However, Hanslick’s detailed music criticism, addressing specific compositions in the context of Viennese concert life, does not typically stay within the limits of this aesthetic position. The apparent discrepancy between Hanslick’s treatise—a brief, early text—and the other...

    • Chapter Three Hanslick, Legal Processes, and Scientific Methodologies: How Not to Construct an Ontology of Music (pp. 52-69)
      Anthony Pryer

      As Hanslick himself tells us, his treatise On the Musically Beautiful contains both a positive thesis and a negative one.¹ The positive thesis is concerned with what music is—the content of music consists solely of tonally moving forms, and musical beauty is of a special kind found only in music. The negative thesis is concerned with what music is not—distinct emotions are not part of the content of music, nor are the feelings conveyed by the composer or the performer, or felt by the listener. Curiously, the book has much more to say about the negative thesis than...

    • Chapter Four Otakar Hostinský, the Musically Beautiful, and the Gesamtkunstwerk (pp. 70-88)
      Felix Wörner

      Most of the reactions to Eduard Hanslick’s monograph Vom Musikalisch-Schönen during the author’s lifetime have either a decidedly polemical or a flattering ring to them. The result is that Hanslick’s theories on musical aesthetics are often abbreviated to handy catch-phrases, a practice that attests to the ideological prejudice of many of his contemporaries, and that has subsequently prevented an objective and substantive dialogue with his aesthetic theory. Despite avoiding such a polemical tone, Das Musikalisch-Schöne und das Gesammtkunstwerk vom Standpunkte der formalen Ästhetik,¹ published by Otakar Hostinský (1847–1910) in 1877, was poorly received and is largely forgotten today. The...

  9. Part Two: Liberalism and Societal Order
    • Chapter Five Hanslick on Johann Strauss Jr.: Genre, Social Class, and Liberalism in Vienna (pp. 91-107)
      Dana Gooley

      In his review of Johann Strauss Jr.’s 1881 operetta Der lustige Krieg, Hanslick critiqued the current state of Viennese operetta as follows: “This is what makes most of our Viennese operettas so intolerable: they earnestly ape Verdi and Meyerbeer. Your Sepperl and Leni sing like Raoul and Valentine, so that every squabble at the inn becomes a St. Bartholomew’s Night. At any moment, naturally, the composer can leap down from his tragic throne into the most trivial yodeling; Raoul and Valentine get transformed back into Sepperl and Leni, the Huguenots into tailor’s apprentices; and the rest of us get seasick...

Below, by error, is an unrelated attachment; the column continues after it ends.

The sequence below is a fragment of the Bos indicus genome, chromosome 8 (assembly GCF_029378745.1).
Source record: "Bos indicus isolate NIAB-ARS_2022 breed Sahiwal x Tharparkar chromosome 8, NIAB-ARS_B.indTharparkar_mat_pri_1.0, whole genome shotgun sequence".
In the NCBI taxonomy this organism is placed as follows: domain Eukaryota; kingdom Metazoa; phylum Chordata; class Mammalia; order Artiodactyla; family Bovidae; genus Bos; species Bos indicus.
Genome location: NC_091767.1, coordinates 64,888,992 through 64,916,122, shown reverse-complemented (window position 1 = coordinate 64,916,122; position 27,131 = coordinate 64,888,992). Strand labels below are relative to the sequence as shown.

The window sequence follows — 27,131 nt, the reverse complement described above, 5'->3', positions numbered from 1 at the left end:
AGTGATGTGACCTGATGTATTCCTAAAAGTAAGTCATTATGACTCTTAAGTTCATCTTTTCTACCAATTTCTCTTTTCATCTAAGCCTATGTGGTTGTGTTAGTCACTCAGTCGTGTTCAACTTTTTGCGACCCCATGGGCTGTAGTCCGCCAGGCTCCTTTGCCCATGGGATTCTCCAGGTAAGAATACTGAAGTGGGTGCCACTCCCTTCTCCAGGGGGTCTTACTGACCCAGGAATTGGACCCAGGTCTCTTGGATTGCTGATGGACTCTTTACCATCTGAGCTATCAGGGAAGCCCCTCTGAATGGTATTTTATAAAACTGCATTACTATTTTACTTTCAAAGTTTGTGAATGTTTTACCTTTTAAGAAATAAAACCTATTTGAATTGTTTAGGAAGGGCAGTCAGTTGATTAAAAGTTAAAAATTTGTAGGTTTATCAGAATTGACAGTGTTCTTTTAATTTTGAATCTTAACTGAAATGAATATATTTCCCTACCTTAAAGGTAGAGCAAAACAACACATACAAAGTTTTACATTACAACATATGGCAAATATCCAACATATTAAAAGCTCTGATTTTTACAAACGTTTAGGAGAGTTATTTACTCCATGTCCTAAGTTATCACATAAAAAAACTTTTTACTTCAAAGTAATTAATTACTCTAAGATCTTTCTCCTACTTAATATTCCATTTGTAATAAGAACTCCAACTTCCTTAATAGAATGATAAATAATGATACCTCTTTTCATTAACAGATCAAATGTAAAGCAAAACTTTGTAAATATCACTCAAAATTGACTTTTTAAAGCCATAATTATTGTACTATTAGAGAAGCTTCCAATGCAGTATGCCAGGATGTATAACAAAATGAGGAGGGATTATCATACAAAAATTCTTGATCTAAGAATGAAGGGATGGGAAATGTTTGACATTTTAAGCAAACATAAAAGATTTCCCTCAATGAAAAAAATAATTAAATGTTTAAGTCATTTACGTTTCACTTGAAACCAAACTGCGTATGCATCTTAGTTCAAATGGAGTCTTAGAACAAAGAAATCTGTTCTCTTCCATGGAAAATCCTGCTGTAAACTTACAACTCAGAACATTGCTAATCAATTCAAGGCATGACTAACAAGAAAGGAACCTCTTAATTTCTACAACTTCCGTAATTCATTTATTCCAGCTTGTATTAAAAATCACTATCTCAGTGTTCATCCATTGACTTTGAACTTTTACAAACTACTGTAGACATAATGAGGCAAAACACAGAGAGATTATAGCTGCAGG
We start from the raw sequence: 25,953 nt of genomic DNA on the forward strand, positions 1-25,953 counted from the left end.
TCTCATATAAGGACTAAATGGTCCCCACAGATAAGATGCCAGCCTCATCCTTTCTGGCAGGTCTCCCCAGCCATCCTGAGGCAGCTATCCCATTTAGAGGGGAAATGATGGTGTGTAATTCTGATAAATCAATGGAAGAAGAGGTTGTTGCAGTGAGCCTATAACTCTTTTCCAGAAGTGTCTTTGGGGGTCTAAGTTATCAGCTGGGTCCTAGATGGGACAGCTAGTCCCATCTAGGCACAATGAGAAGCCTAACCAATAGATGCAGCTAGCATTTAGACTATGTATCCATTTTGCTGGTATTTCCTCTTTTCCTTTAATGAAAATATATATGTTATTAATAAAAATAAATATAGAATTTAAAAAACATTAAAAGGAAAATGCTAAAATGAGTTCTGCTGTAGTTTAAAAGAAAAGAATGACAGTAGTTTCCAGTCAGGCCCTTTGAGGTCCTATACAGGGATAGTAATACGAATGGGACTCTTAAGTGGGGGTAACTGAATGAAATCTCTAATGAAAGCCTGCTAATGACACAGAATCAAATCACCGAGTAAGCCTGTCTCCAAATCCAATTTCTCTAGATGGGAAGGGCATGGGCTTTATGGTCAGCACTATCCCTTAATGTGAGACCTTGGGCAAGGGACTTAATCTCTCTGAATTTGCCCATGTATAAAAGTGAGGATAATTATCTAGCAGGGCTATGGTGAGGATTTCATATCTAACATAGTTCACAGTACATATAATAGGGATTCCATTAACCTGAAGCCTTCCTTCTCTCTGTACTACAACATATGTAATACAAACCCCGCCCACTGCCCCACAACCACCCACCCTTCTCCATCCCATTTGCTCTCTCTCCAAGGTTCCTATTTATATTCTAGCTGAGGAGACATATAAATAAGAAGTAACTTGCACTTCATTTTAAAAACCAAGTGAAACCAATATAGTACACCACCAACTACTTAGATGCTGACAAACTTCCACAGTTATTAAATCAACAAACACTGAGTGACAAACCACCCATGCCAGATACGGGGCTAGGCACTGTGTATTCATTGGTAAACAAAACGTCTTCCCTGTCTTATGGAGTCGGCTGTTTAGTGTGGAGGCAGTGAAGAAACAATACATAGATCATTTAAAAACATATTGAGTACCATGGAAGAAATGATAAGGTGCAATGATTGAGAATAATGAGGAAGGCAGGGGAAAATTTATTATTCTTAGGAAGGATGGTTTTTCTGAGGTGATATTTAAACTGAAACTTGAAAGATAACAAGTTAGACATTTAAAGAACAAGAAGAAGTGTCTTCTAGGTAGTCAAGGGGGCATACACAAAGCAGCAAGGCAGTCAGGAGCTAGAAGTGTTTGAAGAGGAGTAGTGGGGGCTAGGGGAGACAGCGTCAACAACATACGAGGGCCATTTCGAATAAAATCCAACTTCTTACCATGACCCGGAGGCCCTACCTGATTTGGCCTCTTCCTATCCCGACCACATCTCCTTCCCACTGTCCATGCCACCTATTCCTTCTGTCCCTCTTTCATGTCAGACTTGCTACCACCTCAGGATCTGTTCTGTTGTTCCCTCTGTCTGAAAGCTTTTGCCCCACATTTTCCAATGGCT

• Chapter Six Waltzing around the Musically Beautiful: Listening and Dancing in Hanslick’s Hierarchy of Musical Perception (pp. 108-131)
      Chantal Frankenbach

      Hanslick’s 1854 treatise Vom Musikalisch-Schönen entered the canon of musical aesthetics as an essentially negative formulation of musical beauty, claiming more what beautiful music is not than what it is. Thus, in order to demonstrate what he could not clearly posit in terms of pure sound, Hanslick employed a theory of musical perception as a more substantive criterion of judgment, drawing on various manifestations of listening to describe the effects of musical beauty. This approach led Hanslick to examine the incompetent musical listener as thoroughly as he did the competent listener, the true disciple of the beautiful. As Nicholas Cook...

    • Chapter Seven “Poison-Flaming Flowers from the Orient and Nightingales from Bayreuth”: On Hanslick’s Reception of the Music of Goldmark (pp. 132-159)
      David Brodbeck

      On May 18, 1900, the Vienna Court Opera celebrated the seventieth birthday of Carl Goldmark with a performance of the composer’s Die Königin von Saba (The Queen of Sheba), a grand opera in four acts on a libretto by Salomon Hermann Mosenthal. Although he would miss this celebratory performance, Eduard Hanslick, the semi-retired music critic for the Neue Freie Presse, made sure to mark the day with a feuilleton in which he paid friendly tribute to a composer whose works had long been a fixture in Vienna’s operatic and concert bills.¹ Hanslick had always harbored certain misgivings about Goldmark’s music,...

    • Chapter Eight German Humanism, Liberalism, and Elegy in Hanslick’s Writings on Brahms (pp. 160-184)
      Nicole Grimes

      Eduard Hanslick’s reviews of the works of Johannes Brahms span from 1862, when he announced “the appearance before the Viennese public of this blond, St. John visage of a composer,”¹ to the year of Hanslick’s death, 1904. Composer and critic struck up a close and lifelong friendship following their meeting in 1862, a friendship they shared with the Austrian surgeon and amateur musician Theodor Billroth—the three being on intimate du terms and forming the “closest musical threesome.”² Hanslick was the music correspondent for the Neue Freie Presse, Austria’s leading liberal daily newspaper.³ It was here that he published his...